Legislation aimed at releasing documents about the Lockerbie bombing is "designed to ensure no useful disclosure" can be made, campaigners have claimed.
The Justice for Megrahi group, which wants an independent inquiry into the conviction of Abdelbaset al-Megrahi for the 1988 attack, will present its claims to Holyrood's Justice Committee.
The Scottish Criminal Cases Review Commission (SCCRC) says it is legally prohibited from releasing its "statement of reasons" for authorising an appeal against Megrahi's conviction on the grounds that the appeal was abandoned shortly before he was released on compassionate grounds.
Justice Secretary Kenny MacAskill has introduced the Criminal Cases (Punishment and Review) (Scotland) Bill to "allow the SCCRC to publish a statement of reasons in cases where an appeal is abandoned".
A policy memorandum accompanying the Bill states: "The Bill's provisions demonstrate that the Scottish Government is being as open and transparent as it can be in respect of responding to the wide ranging public interest in the al-Megrahi case."
However, Justice for Megrahi said: "A cynic might suspect that part two of the Bill has been deliberately designed to ensure that no useful disclosure of SCCRC material is possible under its terms. Whether or not that is its purpose, that is its effect."
The group said part two of the Bill, which allows those who have supplied information to potentially block its release through legal action, will "impede" disclosure.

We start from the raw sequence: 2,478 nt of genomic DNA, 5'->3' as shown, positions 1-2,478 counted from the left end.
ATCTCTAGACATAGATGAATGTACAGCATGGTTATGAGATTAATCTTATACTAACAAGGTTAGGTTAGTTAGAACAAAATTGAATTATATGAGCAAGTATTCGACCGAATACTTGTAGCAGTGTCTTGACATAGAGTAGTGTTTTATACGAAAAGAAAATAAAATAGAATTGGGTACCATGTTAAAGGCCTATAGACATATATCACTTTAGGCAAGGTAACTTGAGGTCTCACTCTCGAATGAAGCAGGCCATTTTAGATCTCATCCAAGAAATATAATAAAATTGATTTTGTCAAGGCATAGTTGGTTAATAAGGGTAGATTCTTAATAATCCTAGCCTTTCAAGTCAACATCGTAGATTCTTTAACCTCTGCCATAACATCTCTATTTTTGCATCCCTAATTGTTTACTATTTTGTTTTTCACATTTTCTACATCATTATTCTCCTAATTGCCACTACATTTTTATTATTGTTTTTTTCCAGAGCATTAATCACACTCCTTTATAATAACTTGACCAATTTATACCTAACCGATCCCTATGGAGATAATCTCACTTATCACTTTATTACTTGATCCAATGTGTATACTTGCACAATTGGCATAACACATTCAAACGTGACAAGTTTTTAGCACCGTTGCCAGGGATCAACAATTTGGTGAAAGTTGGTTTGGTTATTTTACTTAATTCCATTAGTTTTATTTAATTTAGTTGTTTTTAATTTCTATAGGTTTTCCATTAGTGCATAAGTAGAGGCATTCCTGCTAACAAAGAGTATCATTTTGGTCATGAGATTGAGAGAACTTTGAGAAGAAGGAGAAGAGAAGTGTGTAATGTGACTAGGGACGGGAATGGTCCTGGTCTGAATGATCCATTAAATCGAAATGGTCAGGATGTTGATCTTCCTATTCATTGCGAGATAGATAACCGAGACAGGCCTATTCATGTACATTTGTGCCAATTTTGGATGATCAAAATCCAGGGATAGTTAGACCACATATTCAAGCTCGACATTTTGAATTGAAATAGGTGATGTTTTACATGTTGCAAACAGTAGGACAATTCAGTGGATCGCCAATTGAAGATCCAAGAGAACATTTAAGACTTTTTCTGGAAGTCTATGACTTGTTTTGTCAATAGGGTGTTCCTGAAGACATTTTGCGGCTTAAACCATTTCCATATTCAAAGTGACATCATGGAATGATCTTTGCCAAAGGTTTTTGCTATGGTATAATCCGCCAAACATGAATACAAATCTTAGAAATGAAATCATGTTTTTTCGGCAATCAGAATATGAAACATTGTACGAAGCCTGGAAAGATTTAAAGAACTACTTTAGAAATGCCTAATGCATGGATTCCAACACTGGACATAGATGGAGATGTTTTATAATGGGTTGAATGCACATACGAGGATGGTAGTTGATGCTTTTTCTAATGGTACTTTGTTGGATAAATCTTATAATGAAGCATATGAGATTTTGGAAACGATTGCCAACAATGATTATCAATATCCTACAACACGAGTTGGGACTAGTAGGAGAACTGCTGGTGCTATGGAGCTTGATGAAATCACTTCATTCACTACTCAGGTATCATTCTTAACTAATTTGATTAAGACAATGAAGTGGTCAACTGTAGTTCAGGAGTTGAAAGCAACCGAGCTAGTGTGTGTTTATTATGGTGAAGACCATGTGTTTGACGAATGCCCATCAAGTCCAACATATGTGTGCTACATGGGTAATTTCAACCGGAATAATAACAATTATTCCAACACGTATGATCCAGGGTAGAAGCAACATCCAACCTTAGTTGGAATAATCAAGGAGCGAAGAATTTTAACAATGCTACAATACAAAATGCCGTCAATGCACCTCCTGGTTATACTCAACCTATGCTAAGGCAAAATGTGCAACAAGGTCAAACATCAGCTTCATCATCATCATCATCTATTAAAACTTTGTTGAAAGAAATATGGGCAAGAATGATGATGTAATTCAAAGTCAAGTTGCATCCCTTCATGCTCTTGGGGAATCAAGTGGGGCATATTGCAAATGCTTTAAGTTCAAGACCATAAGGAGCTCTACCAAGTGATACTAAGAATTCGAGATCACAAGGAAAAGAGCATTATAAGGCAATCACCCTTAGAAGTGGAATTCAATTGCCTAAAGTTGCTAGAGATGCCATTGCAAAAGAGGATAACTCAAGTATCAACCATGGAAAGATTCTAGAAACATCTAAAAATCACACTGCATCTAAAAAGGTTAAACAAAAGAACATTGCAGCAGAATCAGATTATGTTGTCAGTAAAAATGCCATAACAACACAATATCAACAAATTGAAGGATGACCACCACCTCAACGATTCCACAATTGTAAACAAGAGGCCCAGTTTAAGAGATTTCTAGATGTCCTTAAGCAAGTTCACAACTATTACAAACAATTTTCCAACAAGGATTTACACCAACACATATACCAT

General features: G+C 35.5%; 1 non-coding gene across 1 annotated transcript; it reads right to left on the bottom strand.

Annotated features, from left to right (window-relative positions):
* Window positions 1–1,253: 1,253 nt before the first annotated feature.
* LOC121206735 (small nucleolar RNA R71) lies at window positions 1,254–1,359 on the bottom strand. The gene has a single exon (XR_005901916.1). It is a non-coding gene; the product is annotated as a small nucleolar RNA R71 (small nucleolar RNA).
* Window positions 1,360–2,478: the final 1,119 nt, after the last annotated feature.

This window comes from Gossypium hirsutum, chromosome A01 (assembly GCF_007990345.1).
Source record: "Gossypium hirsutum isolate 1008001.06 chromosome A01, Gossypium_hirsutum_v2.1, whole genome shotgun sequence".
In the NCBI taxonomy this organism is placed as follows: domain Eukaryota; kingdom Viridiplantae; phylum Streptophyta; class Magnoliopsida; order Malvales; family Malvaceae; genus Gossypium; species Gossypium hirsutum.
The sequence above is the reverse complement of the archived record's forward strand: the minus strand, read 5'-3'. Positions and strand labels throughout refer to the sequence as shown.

The Scottish Government estimates it will cost the SCCRC £116,000 to publish the Megrahi dossier, in staffing, travel and other costs, although this could rise to £188,000 if a legal challenge is made.
Justice for Megrahi suggests an alternative route which would remove the threat of legal action, using a statutory instrument to remove the prohibition on disclosure from existing legislation rather than drafting a new Bill.
The group said: "It is submitted that the Justice Committee should recommend to the Scottish Government that, if it genuinely wishes to see meaningful disclosure of SCCRC material in the Megrahi case, it should reconsider the possibility of proceeding by statutory instrument and formulate a scheme which, unlike the one set out in the Bill, is designed to achieve rather than impede this objective."
A Scottish Government Spokesperson said: "We believe that the SCCRC Statement of Reasons should be in the public domain and that is precisely why we have introduced this Bill to facilitate publication. The Bill is necessary in order to overcome objections by interested parties preventing any publication.
"It builds on the Scottish Government's track record of openness and transparency in response to the wide ranging public interest in the al Megrahi case, and this legislation is a key step in our commitment to do all we can to enable the release of information.
"The Bill puts in place a framework that will enable, as far as possible within devolved competence, the disclosure of information by the SCCRC in cases where an appeal has been abandoned or has fallen.
"This government continues to do all we can to achieve publication of the Statement of Reasons in the al Megrahi case, while of course we cannot legislate on reserved matters. That is why the Justice Secretary has written to the UK Government asking that they set aside data protection legislation freeing the Commission from this obstacle in deciding whether they will publish information.
"We believe there is a compelling and genuine public interest justification for making an exception to data protection legislation in this case and that such an exception would not set a wider precedent."